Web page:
Cheques and Balances

Cheques & balances

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I heard a tragic tale the other day of an expectant father whose business had gone under as a result of COVID-19. His wife was pregnant with triplets after years of assisted fertility treatment yet the father-to-be threw himself in front of a bus. On the surface, the dead man’s motivation to end his life was fear of not being able to provide for his family. I realise that there must have been more profound mental health issues at play here, but it was money, or fear of its loss, that was the straw that broke the camel’s back.

Today I want to look at our relationship with money.

Enough or not enough?

That is the question! Like me, you’ve probably heard it said that money is the root of all evil. It would be easy to believe this, especially if we’ve had a nasty run-in with it. But I challenge this statement with the alternative belief that money is energy and can be put to use for better or for worse. It is our relationship with it that makes it either good or bad and reveals much about our relationship with our own self. In his book Seven Habits of Highly Effective People, Steven Covey talks about the ‘scarcity mindset’ versus the ‘abundance mindset’ and wrote ‘if you don’t make a conscious effort to visualize who you are and what you want in life, then you empower other people and circumstances to shape you and your life by default.’  He spells out the importance of establishing your own belief systems that work for you rather than those you might have inherited from your parents or ones that resulted from your early experiences. This is relevant to all of our beliefs, not just those related to money. But let’s just look at how our early life experience can shape the way we see money as an adult. If money was tight, it is quite possible that it was the cause of anger, despair and frustration. We end up attaching these strong emotions to money and allowing them to dictate how we live our lives.  Those who adopt the scarcity mindset cling to their money for security, living in fear of what might happen in the future at the expense of going without in the present. Those who adopt the abundance mindset believe that they have enough now and will have enough in the future and therefore enjoy the moment.

The one that matters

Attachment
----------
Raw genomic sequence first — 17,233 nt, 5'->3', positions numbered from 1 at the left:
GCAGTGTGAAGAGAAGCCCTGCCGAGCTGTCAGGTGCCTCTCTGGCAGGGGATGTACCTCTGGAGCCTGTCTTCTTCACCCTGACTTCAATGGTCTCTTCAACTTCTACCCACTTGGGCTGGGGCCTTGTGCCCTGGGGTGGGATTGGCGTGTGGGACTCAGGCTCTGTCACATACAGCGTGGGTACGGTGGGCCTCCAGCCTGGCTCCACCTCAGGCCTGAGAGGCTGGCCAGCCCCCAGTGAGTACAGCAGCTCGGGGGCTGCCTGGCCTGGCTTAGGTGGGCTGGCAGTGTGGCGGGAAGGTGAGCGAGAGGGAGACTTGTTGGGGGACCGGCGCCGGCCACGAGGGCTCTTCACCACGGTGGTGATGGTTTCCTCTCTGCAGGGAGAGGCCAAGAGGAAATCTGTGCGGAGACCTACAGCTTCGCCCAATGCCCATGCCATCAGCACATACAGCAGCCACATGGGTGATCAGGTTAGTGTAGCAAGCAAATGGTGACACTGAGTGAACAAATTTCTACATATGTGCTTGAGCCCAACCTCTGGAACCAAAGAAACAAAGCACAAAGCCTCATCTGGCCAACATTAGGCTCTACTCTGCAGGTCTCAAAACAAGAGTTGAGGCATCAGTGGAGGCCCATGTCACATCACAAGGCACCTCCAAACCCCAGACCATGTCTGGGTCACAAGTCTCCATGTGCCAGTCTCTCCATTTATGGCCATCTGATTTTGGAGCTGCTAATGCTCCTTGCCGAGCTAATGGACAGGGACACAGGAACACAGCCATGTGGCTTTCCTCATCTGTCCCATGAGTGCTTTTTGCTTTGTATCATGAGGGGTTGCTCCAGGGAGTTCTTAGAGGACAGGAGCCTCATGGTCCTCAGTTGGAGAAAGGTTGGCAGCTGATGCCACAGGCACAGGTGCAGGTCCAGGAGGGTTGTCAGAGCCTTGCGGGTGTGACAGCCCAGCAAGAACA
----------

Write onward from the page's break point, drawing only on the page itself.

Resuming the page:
It really comes down to our relationship with ourselves. Are we at one with who we are and therefore living our best life?  As we all know, there is as much pleasure to be had from giving as there is from receiving. As long as we are living a life that is driven by love, kindness and integrity, we are less likely to hoard or waste money. If we are insecure in ourselves, the decisions we make about money will be made out of fear. There is no doubt that it’s a common condition in this modern era we live in where money is linked to our survival. One hundred years ago, people were more self-sufficient as they lived off the land. Nowadays we worry that we won’t be paid enough to meet our mortgage repayments or pay our rent. So, we place an enormous amount of importance on the role of money in our lives. But is it really that important? Have you ever asked yourself what the worst-case scenario would be if you didn’t have enough money to cover your living costs? OK, so you might have to move out of your home and rely on friends for help. Or does the latter completely scare the life out of you? It’s interesting to consider how people shy away from relying on their friends and family for help. In fact, the very idea of asking for help, of showing our vulnerability, scares us more than being alone. Yet it is this fear and the stress associated with these scenarios that cause more death than the actual scenario itself. I’m pretty sure that if the proverbial were to hit the fan, my family and friends would help me if I asked them. I believe in the inherent good in people and trust that if things went wrong, they would be there to catch me. They wouldn’t let me fall. For all our independence and striving for individual success, we need each other. On that basis I believe that real security lies in relationships, not in money. It is therefore far wiser to invest in meaningful relationships than to put all our efforts into building financial security. But it is also about striking a healthy balance. There is nothing wrong with wanting nice things as long as the pursuit of those things isn’t at the expense of our emotional, physical and spiritual well-being which are all tied up with how we relate to one another.